“A turning point”: More than 30% of the world’s energy now comes from renewables, according to a report

According to the report’s authors, the decline of energy from fossil fuels is now “inevitable.”


According to a new report, more than 30% of the world energy is generated from renewable sources and the European Union is well ahead of the world average.

Energy think tank Ember has found that the huge growth in energy wind and solar will help global electricity production surpass this milestone in 2023.

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A crucial turning point

The report covers 80 countries representing 92% of global energy demand and historical data from 215 other countries. Its authors claim that this rapid growth has brought the world to a crucial tipping point where fossil fuel generation begins to decline.

Clean energy sources have already helped slow the growth of fossil fuels by almost two-thirds in the last 10 years.

“The future of renewable energy has arrived“said Dave Jones, director of global insights at Ember. “The solarin particular, is accelerating faster than anyone thought possible.”

Solar energy was the world’s leading electricity supplier last year, providing twice as much new energy as coal. It remained the fastest growing energy source for the 19th consecutive year.

How is the EU ahead of the world average?

The EU is well ahead of the world average: 44% of its energy comes from renewable sources. The expansion of solar and wind energy is much faster than in the rest of the world, and the block will contribute 17% of global growth in 2023.

According to the report, Greece It is the second country in the world with higher proportion of solar energy in its ‘energy mix’, with 19%, followed by Hungary (18%) and the Netherlands (17%). Chile occupies first place, with almost 20%.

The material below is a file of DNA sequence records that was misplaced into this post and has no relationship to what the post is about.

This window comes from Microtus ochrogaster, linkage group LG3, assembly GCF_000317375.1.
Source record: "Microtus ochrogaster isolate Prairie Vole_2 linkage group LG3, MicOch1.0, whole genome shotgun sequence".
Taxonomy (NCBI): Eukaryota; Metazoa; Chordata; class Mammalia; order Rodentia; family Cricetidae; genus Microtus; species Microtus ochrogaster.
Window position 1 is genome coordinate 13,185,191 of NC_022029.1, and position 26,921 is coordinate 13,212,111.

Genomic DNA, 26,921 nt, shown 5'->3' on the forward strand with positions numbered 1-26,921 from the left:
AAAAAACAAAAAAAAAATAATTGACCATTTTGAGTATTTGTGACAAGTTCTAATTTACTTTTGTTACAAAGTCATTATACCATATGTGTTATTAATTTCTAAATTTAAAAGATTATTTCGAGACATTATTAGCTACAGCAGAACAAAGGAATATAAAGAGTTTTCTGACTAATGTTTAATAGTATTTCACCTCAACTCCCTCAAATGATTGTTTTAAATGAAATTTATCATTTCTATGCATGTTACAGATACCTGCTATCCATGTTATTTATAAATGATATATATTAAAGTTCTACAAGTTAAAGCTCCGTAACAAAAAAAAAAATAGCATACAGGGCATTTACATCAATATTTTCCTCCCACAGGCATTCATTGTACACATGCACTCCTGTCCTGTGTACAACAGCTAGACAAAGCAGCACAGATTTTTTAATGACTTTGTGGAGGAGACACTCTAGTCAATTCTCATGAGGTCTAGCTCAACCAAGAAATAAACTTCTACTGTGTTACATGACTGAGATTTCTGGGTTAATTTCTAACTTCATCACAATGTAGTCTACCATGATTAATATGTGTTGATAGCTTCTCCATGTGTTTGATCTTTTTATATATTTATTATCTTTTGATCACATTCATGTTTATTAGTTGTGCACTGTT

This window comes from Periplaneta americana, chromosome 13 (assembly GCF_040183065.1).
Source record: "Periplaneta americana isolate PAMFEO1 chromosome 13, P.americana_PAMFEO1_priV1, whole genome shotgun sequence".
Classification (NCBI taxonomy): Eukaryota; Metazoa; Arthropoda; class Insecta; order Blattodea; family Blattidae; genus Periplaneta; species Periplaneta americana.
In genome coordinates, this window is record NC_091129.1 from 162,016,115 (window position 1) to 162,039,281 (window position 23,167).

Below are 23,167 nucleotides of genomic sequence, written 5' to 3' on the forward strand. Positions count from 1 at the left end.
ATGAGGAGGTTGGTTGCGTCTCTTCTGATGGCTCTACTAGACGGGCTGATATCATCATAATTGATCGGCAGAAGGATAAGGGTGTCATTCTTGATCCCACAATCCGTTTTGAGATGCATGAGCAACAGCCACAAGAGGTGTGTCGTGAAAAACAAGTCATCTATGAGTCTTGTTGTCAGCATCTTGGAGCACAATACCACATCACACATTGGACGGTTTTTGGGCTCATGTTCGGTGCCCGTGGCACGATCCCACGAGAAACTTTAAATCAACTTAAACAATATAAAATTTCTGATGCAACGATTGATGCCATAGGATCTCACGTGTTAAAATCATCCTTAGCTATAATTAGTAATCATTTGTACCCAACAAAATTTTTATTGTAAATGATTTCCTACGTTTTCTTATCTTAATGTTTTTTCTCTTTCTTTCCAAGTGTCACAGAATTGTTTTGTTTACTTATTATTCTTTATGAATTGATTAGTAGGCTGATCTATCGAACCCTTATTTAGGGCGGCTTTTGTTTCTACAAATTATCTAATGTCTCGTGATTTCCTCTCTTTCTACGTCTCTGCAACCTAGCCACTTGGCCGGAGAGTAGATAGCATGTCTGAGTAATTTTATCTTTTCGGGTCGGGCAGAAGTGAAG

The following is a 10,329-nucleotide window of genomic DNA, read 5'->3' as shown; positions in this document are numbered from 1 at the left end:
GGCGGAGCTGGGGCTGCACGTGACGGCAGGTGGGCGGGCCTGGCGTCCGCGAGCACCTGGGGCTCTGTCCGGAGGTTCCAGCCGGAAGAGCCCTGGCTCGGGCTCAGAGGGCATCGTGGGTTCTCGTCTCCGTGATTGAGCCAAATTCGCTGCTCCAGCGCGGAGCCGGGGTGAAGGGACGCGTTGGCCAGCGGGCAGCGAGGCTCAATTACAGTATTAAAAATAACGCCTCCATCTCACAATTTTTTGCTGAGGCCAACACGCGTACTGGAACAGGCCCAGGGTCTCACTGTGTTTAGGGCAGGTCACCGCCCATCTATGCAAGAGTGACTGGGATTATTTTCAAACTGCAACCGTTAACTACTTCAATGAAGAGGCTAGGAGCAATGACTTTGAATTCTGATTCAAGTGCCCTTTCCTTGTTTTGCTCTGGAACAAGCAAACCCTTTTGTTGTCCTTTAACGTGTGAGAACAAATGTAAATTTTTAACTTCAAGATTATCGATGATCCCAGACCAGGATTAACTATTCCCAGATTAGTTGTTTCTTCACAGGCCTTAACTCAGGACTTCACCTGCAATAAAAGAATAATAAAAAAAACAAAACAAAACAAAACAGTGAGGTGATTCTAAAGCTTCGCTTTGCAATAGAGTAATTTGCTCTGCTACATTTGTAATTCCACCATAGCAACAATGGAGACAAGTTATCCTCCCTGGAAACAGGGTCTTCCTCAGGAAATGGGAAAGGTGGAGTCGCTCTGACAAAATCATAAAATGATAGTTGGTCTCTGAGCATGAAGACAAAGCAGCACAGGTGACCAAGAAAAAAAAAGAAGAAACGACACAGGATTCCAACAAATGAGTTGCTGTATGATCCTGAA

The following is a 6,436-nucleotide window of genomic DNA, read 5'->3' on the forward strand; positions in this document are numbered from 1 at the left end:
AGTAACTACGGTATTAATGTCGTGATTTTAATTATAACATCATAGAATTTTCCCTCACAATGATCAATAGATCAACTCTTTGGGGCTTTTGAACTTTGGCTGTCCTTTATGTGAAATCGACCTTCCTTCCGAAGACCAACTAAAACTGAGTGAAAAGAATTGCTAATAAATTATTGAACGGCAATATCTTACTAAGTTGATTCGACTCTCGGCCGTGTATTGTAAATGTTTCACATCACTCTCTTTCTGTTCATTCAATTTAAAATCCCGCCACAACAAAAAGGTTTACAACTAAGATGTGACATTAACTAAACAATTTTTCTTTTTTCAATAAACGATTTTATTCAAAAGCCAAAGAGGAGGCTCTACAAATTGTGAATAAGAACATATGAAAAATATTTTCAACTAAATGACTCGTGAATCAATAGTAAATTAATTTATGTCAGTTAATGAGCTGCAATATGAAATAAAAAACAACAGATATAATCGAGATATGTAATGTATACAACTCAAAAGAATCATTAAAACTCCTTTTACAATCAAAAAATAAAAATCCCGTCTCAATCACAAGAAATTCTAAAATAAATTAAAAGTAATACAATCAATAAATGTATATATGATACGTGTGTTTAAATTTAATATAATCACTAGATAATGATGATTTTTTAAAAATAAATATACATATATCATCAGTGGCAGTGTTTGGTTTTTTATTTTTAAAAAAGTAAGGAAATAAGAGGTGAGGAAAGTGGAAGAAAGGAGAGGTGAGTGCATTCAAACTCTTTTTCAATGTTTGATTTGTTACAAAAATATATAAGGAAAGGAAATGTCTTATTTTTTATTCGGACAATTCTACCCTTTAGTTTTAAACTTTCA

Sarah Brown, director of Ember’s European program, says the EU is leading the way thanks to “early adoption and action.” The European Green Deal It has been decisive in setting objectives, creating policies and guaranteeing investments, he adds.

“It is obvious that the early adoption of measures has contributed to the decarbonization of the electricity sector, and The best way to achieve this is through wind and solar energy“explains Brown.

“There is also the invasion of Ukraine, which increased the sense of urgency around the transition to clean energy and to stop depend on fossil fuels, not only coal, but also gas, and in particular from Russia. “It was a great boost to accelerate the transition across the EU.”

Then in 2022, REPowerEU saw packages to promote the implementation of wind energy and the solar. Plans were put in place to help individual Member States achieve renewable energy targets and deploy technologies at national level.

There was a decrease in energy demand due to the energy crisis, the cost of living crisis and the benign climate of recent years. There was also much talk that coal would fill the gap when that demand increased again with increasing electrification.

But Brown says that toward the end of last year and the beginning of this year, demand has plateaued and stabilized. “It cannot be ignored that the decrease in the use of fossil fuels has influenced demand, but also that wind and solar have played an important role.

Overall, he says, the EU is “very well on track” towards its goal of renewable sources accounting for 72% of electricity generation by 2030.

Has energy from fossil fuels peaked?

According to the Ember report, global renewable energy growth could have been even greater in 2023 if not for the five-year decline in generation hydroelectric. This was due to drought in China and other parts of the world.

Normally, this would have meant that the clean energy capacity added worldwide last year would have seen fossil fuel generation fall by 1.1%. Instead, there was an increase in coal energywhich caused a 1% increase in emissions from the global energy sector.

Four countries seriously affected by drought –China, India, Vietnam and Mexico– were responsible for 95% of the increase in coal generation.


Despite this, the report’s authors state that the projected growth of clean energy makes them confident that a new era of declining emissions from the electricity sector is about to begin.

They predict a 2% decline in fossil fuel generation this year, with half of the world’s economies already at least five years above peak fossil energy.

“The fall in emissions from the electricity sector is inevitable”

“The decline in emissions from the electricity sector is now inevitable,” says Jones. “He 2023 was probably the turning point -peak emissions in the electricity sector-, an important turning point in the history of energy. But the pace of emissions decline depends on how quickly the renewables revolution continues.”

For this momentum to continue, key drivers such as the EU, with its high-level political ambition, incentive mechanisms and flexibility solutions, need to continue.”unleashing the full potential of solar and wind energy“, Add.

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